Can Hospitals Make You Sick?

It’s tough to care for friends.  My friend Jennifer had delivered her third baby.  My patient was baby Julia, who had a rough start, needing oxygen for the first days of life.  Jennifer was exhausted from labor, delivery, and worry.  But the fourth day I had good news: “Julia can go home today!,” I said.

Jennifer burst into tears.  Puzzled and a little freaked out, I asked  “What’s wrong, Jennifer, what did I say?”

“How come Julia can’t come home?” she sobbed.  I then understood that Jennifer had simply mis-heard me.

“Sorry if I wasn’t clear, but Julia CAN go home,” I explained, and Jennifer recovered.  Whew!

Parents and children often feel vulnerable in hospitals.  A recent article in the BBC News Magazine discussed how hospitals sometimes make you sicker, instead of being places of recovery.  The article stated that of patients in the US admitted to hospitals, 20% have to be re-admitted within a month.  For some reason those patients weren’t healed in the first try.

Hospitalization can be stressful, rather than purely healing.  The most obvious stressor is that your child is sick enough to be admitted in the first place.  You’re worried, your kid’s scared, and she’s tired and hurting.

Hospitals also cause sleep deprivation, just when you need your sleep the most! Patients are awakened all night for vital signs and medications.  When the patient tries to nap in daytime, interruptions continue: morning blood draws, doctors’ rounds, staff and families chattering away in halls, food carts rumbling back and forth.  It’s hard to get even three to four hours of uninterrupted sleep.

There’s also pain, which of course kids hate- needles for blood draws, IVs, and procedures.  Finally, the food: it’s hard to serve hundreds of meals on several floors, hot and delicious, and few hospitals have mastered this. Then they take away your food if you have a procedure- must have an empty stomach for anesthesia!

So how can you make your child’s hospital stay safer and more restful?  First, hospitals have been doing their part.  Since a 1990 government report on hospital-acquired infections, Lafayette General and others are policing doctors, nurses,and techs on hand washing.  Hand sanitizer stations are now all over.  Programs to reduce IV and other catheter infections have made infection rates plummet.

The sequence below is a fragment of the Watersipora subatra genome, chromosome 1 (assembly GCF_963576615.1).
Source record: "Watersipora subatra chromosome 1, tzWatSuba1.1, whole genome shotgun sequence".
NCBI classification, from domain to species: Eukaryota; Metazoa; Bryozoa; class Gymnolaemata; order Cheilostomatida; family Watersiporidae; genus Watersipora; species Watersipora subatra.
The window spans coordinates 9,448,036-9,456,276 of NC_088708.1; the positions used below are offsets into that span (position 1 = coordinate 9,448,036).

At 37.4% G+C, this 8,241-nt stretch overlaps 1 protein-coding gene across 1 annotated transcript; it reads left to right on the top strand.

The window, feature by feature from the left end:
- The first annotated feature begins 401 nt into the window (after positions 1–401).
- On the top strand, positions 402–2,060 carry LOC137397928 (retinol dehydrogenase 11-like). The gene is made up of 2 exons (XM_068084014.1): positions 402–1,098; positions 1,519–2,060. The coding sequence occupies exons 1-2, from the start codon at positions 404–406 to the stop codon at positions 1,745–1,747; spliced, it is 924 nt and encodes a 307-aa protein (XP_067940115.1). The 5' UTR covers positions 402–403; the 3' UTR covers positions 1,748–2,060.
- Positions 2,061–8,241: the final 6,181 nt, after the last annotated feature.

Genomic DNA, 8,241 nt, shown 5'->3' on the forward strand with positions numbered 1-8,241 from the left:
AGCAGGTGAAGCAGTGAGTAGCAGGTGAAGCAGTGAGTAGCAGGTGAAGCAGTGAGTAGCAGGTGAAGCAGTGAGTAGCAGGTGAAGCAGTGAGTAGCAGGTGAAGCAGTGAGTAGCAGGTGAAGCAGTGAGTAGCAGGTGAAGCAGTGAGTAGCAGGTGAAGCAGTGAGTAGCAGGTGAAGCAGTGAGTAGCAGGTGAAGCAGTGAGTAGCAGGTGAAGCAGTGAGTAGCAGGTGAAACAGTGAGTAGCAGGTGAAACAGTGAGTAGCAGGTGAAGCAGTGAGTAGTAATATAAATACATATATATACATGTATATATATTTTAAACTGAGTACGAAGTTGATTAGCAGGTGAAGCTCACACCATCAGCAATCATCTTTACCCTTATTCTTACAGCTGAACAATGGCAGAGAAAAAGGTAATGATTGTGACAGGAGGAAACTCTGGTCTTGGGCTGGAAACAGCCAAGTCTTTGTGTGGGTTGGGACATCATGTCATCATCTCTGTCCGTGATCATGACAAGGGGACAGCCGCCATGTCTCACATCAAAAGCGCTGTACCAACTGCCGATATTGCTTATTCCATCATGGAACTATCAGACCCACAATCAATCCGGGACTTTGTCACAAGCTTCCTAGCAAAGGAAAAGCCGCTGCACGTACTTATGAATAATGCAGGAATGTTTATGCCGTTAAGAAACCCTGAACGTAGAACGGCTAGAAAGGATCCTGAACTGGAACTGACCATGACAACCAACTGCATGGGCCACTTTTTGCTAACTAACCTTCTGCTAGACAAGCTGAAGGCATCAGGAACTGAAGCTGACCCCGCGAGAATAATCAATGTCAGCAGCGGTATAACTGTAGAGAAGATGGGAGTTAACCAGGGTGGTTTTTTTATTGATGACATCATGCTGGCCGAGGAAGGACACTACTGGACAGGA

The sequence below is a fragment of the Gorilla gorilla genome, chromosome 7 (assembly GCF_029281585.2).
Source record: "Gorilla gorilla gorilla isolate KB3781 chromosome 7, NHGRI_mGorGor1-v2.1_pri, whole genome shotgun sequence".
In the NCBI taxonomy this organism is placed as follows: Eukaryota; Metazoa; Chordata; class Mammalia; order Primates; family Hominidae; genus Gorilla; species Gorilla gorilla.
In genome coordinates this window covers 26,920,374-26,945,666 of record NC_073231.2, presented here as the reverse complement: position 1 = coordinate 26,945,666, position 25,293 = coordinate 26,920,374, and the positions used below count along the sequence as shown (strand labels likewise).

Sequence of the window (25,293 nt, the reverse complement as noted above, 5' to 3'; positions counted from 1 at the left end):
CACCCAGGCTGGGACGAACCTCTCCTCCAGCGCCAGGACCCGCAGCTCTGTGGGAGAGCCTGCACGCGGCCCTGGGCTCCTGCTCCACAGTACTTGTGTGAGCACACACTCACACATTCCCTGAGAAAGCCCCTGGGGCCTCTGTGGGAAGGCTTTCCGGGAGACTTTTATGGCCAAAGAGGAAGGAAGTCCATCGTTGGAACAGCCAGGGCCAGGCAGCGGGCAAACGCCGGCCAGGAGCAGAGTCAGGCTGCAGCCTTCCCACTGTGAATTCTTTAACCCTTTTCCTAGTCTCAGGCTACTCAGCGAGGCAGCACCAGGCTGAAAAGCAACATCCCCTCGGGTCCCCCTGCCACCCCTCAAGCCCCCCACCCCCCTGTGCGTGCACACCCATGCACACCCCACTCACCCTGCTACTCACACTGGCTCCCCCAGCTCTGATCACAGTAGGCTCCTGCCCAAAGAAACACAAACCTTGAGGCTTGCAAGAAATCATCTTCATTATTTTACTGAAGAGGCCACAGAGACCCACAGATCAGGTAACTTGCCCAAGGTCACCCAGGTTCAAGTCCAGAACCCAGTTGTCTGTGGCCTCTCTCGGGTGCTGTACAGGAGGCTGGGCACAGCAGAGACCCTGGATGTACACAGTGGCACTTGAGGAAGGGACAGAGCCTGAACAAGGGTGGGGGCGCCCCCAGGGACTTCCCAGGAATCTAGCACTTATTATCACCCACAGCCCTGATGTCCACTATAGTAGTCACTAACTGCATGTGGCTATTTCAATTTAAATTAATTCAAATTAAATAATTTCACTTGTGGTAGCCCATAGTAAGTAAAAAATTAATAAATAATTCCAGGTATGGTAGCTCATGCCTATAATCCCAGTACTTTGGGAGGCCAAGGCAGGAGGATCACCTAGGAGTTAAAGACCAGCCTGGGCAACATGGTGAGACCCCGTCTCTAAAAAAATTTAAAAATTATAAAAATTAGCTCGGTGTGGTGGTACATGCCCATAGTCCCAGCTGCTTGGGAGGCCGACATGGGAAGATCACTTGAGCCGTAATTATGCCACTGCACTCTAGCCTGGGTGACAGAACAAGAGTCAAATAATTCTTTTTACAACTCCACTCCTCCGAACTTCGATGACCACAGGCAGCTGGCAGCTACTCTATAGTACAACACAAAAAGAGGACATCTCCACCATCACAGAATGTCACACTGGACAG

Surgeries have new rules for safety.  The news used to carry stories of surgeons amputating the wrong leg.  Comedian Dana Carvey (who played Garth in the Wayne’s World movies) was also in the news after his heart surgery. In 1997 he had bypass surgery for a blocked heart vessel.  Unfortunately, after cracking his chest, the surgeon bypassed the wrong vessel.  So Carvey had to undergo a second open heart surgery. Hospitals now have protocols to ensure that we operate on the right patient, on the right part, at the right time.

There’s lots you can do to make your child’s hospitalization safer too.  First is to have a patient advocate.  For kids, this is usually the parent.  However, some parents are overwhelmed by their children’s illness and care- tests, medications, therapies, when can we go home, when will my child get better?  Then parents need their own advocate to help sort it all out.

The most important thing an advocate can do is remind staff to wash their hands. And their stethoscopes.  Second is to make sure everyone introduces themselves, and keep straight all the players.  Who is the nurse, the doctor in charge, the specialist?  Third, be sure the right therapy is happening to the patient.  What’s this medication you’re giving, what’s it for?  Why this test or procedure, how necessary is it?  Lastly, an advocate can prevent sleep interruptions, like making a sign for the door requesting minimal wake-ups. And the sign should say “please keep quiet in the hall!”

Hospital care is complicated, and not without risk.  Hospitals like Lafayette General are doing their part.  But patients and parents need to do their part too, like Dr. Kate Granger. Though Dr. Granger was a doctor, when she became a cancer patient she was treated impersonally, until she started a twitter campaign to get doctors to simply introduce themselves.  You shouldn’t have to go that far, but making a sign for your child’s door is a great start.

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